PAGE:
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Here’s to Hanukkah: Eight Traditions to Profit from the Festival of Lights

While there’s nothing like the aroma of bubbe’s brisket on the first night of Hanukkah, cooking fatigue may set in before the first candle is lit. Encourage your customers to take a break from the kitchen and order Hanuakkh eats and treats from your restaurant. It’ll help make their holiday deliciously simple, and you’ll cash in on additional sales.

Hanukkah starts at sundown on Sunday, December 18, 2022, so it's time to be prepared, Here are EIGHT traditional Hanukkah dishes (with recipes) to help wrap up a profitable start to the holidays.

#1 Brisket

Whether roasted or seared, brisket is great any time of year. But, brisket is, without a doubt, the quintessential meat of the Jewish holidays, including Hanukkah, and can be the centerpiece of the meal. “Who made the brisket?” is always the first question asked when the tray of thinly sliced, melt-in-your-mouth brisket is brought to the table, as there are probably as many brisket recipes as there are Jewish families.

While every family claims to have “the best brisket,” you just can’t go wrong if you start with a flat-end cut and roast it “low and slow” for several hours with root vegetables like potato, parsnip, and carrot to thicken and add sweetness to the sauce. The sweet and sour sauce can be made from anything from ginger ale, 7-up, or cranberry sauce (for the sweet) and chili sauce or ketchup (for the sour.) TIP: Don't confuse corned beef brisket with plain brisket. Corned beef is the same cut, but it has been processed with salt and spices.

#2 Latkes

Latkes are an absolute must for Hanukkah. These potato pancakes are not only delicious, but they also have a deep cultural and religious history behind them. Standard latkes are fried and served with sour cream or applesauce, but low-carb and keto alternative latkes dishes have become increasingly popular, substituting potatoes with lower-carb veggies like parsnips, zucchini, and cauliflower. The options are endless, but no matter how you fry it, nothing says “Hanukkah” more than lots and lots of latkes.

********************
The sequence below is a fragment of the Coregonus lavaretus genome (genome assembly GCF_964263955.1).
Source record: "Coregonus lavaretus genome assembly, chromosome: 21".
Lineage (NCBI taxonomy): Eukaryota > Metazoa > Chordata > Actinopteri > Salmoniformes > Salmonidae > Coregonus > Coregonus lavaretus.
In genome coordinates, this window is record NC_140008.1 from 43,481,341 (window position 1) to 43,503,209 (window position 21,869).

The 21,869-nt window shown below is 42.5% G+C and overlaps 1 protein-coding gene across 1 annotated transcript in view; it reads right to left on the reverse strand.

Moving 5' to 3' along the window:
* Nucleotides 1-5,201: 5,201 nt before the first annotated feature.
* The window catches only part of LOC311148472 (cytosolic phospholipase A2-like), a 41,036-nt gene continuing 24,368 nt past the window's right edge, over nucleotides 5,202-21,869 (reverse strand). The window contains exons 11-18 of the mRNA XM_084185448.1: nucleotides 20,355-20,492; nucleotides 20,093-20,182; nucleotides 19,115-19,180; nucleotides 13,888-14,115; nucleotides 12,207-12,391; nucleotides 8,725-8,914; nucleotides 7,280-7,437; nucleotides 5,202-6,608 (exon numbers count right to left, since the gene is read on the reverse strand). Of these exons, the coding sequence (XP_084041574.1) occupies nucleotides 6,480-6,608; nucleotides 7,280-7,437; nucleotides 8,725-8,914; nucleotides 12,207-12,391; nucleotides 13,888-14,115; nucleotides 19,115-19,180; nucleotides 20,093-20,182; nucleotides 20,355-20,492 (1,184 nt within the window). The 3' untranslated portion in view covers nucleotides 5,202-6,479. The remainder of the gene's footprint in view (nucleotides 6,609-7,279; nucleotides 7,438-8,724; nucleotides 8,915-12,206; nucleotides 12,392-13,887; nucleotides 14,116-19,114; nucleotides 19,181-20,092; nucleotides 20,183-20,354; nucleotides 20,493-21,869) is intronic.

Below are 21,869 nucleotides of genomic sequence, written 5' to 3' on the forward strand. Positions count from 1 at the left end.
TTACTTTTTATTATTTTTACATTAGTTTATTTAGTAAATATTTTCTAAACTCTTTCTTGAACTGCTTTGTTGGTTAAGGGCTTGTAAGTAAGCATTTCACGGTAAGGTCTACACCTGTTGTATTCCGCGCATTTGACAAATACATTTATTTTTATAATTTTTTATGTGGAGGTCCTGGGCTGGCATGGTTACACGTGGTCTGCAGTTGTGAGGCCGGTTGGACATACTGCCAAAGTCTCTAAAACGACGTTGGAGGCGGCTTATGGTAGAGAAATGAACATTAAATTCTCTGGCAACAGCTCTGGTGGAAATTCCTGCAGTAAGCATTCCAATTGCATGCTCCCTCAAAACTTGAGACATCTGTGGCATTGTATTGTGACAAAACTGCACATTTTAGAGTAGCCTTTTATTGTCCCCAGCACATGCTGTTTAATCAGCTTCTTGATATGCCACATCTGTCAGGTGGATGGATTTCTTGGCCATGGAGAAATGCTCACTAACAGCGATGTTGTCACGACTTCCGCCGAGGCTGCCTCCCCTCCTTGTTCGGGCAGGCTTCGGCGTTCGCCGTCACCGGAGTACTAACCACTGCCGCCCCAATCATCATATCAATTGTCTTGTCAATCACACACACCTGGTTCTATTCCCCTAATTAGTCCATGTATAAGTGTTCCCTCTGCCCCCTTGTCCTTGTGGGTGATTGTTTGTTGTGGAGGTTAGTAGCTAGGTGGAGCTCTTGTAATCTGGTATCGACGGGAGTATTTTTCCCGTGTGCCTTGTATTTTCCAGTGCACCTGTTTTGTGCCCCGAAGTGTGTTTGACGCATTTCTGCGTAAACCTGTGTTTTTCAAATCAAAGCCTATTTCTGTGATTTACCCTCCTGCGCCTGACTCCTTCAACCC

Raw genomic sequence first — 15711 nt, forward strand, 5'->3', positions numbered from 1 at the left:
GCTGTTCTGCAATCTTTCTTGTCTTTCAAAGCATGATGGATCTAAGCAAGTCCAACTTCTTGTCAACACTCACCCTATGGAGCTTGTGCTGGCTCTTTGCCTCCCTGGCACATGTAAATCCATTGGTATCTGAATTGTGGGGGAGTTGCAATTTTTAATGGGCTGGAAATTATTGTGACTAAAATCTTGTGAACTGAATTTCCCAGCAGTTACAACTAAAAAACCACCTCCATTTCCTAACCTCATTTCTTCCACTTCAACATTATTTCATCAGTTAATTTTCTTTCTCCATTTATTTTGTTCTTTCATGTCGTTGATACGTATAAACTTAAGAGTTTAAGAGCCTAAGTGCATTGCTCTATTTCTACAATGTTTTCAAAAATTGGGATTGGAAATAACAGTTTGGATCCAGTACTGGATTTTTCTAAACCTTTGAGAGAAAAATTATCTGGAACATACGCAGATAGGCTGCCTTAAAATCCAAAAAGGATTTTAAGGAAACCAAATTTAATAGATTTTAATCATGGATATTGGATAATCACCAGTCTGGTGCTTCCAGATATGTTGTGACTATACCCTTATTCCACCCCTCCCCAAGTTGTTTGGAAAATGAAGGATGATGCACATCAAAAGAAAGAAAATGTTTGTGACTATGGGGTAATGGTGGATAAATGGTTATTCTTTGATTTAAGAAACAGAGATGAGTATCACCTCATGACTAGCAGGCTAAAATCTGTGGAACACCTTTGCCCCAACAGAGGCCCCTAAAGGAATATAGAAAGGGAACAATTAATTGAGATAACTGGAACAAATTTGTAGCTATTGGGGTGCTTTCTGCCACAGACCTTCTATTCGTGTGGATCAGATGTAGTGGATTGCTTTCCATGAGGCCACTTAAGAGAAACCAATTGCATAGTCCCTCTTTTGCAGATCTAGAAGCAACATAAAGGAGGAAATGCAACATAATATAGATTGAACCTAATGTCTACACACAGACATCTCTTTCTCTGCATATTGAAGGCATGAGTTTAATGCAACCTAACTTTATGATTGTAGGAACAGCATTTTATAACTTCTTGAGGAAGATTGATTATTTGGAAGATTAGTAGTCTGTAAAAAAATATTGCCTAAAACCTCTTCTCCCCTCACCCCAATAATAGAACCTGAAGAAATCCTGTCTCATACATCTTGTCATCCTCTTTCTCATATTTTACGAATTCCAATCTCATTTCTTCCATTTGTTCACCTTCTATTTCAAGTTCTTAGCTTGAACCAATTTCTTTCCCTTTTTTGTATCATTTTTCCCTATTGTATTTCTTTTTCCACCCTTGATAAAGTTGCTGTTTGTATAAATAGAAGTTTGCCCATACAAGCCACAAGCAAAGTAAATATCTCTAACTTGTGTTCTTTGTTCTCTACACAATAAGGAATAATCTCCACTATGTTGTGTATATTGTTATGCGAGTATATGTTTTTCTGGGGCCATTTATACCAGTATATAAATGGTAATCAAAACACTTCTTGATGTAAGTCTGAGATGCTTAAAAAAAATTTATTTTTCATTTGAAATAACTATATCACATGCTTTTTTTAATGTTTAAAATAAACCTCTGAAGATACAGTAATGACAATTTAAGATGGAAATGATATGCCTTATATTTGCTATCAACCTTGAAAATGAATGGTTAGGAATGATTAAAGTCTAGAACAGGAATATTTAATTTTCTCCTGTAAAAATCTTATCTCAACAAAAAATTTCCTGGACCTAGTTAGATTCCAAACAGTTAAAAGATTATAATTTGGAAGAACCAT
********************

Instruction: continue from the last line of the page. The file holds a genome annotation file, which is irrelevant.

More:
Ina Garten’s Perfect Potato Latke Recipe

#3 Challah

This braided, egg-based bread is eaten during various Jewish holidays and at Shabbat dinner. While there are many versions of the challah recipe, including adding everything from poppy and sesame seeds to cinnamon and raisins, there’s really nothing quite as delicious as the old-fashioned challah bread, simply made with eggs, flour, yeast, oil, salt, and a little sugar. Generally eaten by pulling apart, rather than cutting, serve with room temperature butter and watch your customers scarf down this mouthwatering Hanukkah goodie.

Challah Recipe

#4 Kugel

Served as a side dish, Kugel is versatile, and one of the most traditional items on a Hanukkah menu. This egg noodle casserole can be either sweet or savory, with the sweet version featuring cinnamon and sugar, and the savory option made with spinach, broccoli, or zucchini. Like latkes, there are also many lower-carb versions of this traditional noodle dish, along with an enormous selection of recipes that fulfill many other dietary and nutritional needs, so gluten-conscious, vegan, and Paleo customers can now also partake in this Hanukkah favorite.

#5 Matzah Ball Soup